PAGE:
There is no comprehensive estimate about the exact figures of the leakages. But there’s no doubt that much of the food problem and poverty can be tackled if some Liza fixes these leaks. The recent budget presented in the Lok Sabha yesterday has gone gung ho over the various bucket filling strategies like National Rural Employment Guarantee Scheme and Antyodaya Anna Yajona. Many populist measures like Rs 3/kg rice to BPL families, free power and loan waiver are also in the plate - all these at a point when the fiscal deficit of our country is close to 10% (including the deficit of the states) of our GDP. No one is saying that filling the bucket is a bad thing. But isn’t it more efficient to first fix the hole in the bucket and then fill it with what ever you like?

To fix the 'hole' small NGOs may not be the solution because it would take ages to cover the full country. Government alone has to do this with the help of private partnerships. Things that we need immediately are:
  • Much better food storage facility so that bulk of the perishable fruits and flowers and vegetables are not wasted daily. Our Finance Minister Mr. Pranab Mukherjee has recently pointed out that we need a revolution in Food Processing. Yes, we need that more than many other things.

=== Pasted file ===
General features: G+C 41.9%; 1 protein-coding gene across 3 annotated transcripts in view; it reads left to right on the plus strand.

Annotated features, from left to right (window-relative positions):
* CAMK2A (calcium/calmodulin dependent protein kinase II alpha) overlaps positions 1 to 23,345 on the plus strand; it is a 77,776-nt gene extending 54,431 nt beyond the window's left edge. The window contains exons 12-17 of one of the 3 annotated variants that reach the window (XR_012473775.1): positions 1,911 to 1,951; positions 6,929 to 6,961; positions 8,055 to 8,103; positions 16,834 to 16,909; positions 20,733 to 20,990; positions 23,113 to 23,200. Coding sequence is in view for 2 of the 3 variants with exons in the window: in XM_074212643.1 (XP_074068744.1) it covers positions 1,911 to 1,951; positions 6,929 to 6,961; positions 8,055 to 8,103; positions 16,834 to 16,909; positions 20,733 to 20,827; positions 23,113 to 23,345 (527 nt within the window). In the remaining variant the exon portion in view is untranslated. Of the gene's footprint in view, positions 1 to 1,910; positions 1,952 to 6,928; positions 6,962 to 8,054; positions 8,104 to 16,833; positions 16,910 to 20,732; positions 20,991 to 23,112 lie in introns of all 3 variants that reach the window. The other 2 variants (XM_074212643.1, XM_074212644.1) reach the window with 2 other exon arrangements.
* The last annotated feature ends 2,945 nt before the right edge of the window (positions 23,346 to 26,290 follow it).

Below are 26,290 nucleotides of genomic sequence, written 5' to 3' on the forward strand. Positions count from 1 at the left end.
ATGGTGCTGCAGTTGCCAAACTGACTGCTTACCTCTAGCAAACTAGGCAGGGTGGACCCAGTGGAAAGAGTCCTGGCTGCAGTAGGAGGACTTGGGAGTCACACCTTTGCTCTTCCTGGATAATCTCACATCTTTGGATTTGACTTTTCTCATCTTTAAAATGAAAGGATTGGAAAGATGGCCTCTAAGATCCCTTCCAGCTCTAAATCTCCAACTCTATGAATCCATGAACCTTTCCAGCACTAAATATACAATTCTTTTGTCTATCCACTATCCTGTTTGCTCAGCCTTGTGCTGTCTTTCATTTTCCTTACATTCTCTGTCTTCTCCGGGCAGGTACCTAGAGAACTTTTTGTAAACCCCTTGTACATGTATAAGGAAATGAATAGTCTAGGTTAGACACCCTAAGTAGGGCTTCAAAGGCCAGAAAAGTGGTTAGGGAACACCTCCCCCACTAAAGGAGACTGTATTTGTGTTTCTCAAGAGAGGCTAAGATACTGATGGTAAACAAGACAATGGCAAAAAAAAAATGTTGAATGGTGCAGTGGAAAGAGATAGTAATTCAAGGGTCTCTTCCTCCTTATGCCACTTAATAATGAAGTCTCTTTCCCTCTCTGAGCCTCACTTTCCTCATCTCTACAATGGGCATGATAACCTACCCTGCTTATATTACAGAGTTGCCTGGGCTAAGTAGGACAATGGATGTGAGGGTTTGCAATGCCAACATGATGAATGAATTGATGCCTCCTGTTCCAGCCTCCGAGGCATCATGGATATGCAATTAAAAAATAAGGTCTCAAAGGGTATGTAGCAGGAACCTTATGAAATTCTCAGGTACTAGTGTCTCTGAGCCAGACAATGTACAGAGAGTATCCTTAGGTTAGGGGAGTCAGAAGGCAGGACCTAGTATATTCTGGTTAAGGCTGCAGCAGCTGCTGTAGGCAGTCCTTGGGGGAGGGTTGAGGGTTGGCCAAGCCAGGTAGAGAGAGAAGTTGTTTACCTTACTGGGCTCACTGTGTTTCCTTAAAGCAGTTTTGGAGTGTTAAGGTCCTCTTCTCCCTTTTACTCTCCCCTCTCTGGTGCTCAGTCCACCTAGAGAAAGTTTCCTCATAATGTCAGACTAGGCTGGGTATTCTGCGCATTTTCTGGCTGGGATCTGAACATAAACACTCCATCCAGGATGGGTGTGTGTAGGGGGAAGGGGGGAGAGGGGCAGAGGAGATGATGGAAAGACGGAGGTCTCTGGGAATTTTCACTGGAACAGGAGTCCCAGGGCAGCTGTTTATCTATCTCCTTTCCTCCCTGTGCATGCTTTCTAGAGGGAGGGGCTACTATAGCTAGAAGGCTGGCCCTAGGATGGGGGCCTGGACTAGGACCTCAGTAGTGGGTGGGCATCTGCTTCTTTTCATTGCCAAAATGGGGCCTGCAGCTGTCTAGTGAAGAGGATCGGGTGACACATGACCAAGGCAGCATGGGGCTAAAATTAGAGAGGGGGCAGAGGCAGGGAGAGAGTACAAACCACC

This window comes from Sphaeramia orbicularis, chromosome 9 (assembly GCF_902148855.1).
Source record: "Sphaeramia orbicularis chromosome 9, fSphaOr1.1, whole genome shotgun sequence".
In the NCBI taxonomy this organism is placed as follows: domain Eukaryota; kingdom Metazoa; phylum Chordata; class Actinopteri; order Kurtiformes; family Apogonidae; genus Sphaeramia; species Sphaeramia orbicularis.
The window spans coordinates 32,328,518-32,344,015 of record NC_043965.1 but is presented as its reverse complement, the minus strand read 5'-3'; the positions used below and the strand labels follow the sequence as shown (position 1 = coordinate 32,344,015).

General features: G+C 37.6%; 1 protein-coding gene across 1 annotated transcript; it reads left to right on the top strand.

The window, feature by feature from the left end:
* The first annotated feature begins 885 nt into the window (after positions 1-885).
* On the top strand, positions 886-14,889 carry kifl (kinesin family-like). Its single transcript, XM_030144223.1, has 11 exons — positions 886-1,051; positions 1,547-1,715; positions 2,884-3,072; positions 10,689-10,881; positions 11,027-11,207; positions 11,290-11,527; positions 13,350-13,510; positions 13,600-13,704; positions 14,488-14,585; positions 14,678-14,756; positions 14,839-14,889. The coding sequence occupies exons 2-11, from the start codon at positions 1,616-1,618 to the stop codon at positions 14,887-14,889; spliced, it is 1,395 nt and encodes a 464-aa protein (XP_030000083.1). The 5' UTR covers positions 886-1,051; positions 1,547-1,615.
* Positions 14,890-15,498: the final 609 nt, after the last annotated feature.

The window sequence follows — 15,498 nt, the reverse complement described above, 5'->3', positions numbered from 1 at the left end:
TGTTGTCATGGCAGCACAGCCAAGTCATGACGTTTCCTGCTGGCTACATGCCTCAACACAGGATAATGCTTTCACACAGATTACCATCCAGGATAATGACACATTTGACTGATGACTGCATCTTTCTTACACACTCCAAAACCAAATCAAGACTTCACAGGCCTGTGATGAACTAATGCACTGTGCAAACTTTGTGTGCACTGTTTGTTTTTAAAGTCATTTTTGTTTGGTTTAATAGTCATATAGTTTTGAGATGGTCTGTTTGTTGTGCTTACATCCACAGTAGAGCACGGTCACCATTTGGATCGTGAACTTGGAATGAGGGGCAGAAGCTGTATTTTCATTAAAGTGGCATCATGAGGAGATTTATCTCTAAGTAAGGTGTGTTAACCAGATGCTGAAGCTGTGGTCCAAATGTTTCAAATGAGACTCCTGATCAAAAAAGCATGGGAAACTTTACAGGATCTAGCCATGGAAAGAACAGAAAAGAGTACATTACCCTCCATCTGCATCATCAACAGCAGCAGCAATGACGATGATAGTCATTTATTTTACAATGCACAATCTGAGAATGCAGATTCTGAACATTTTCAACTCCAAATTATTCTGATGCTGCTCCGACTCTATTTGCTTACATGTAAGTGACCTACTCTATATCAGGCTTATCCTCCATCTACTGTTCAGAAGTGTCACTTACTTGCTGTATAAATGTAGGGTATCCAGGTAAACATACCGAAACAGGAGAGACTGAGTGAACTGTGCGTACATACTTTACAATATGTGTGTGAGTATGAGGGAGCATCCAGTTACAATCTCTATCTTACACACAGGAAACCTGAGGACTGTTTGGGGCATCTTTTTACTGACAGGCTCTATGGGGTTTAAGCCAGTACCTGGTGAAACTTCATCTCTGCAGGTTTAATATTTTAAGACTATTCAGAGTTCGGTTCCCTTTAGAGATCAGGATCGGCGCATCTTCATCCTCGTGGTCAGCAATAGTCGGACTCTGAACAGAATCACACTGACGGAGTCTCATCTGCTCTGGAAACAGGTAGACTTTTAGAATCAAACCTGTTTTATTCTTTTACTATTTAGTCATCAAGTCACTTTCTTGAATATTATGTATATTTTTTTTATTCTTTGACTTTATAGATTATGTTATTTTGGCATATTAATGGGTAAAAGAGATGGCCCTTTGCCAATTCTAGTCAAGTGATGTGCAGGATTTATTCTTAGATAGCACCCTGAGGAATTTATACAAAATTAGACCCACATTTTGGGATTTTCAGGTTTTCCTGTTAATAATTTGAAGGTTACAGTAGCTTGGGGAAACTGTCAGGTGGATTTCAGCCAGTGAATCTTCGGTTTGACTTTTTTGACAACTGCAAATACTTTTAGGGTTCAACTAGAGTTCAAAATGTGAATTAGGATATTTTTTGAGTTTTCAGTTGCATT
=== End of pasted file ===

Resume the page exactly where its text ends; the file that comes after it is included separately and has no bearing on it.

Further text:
• Much better retail chain that gets rid of the innumerable middle-men. The gap between the farmers and the end buyers should come down so that farmers can get higher sale price and buyers lower retail price. This has a positive effect on the standard of living of the farmers because they are also buyers of farm products produced by other farmers. Multi nationals like Metro Cash and Carry, Reliance etc should be encouraged in this area. The story of millions losing jobs due to these multi nationals is a political myth propagated by people with vested interests. Detailed studies have shown that the people who would be mostly impacted are the middle men, who have been exploting the poor farmers since ages. The small grocery store owners can be absorbed into the big retail chains in various roles. Even the middle men can also be absorbed - but they can't exploit the poor farmers any more.
  • Much better infrastructure - good roads across the width and breadth of the country so that perishable farm products can reach markets in much faster time.
  • Better yield of farming through corporate farming of large tracts of unfragmented lands. Swaminathan Anklesaria Aiyar had once pointed out that even with their full throttle Reliance and its likes can cover only 2% of the existing farm lands of our country. There's space for hundred more Reliances and ITCs.
  • Better delivery of government aids. Using Smart Cards like National ID has a great role to play in. As pointed out earlier, leakages” are common in this respect– higher than 75 per cent in Bihar and Punjab.
The public expenditure required in all these can be used for schemes like NREGS. Each of these activities will save government from the wasteful gimmicks like Rs3/kg rice. Similar thought process can really help us in this moment when our fiscal deficit is touching 10% of GDP.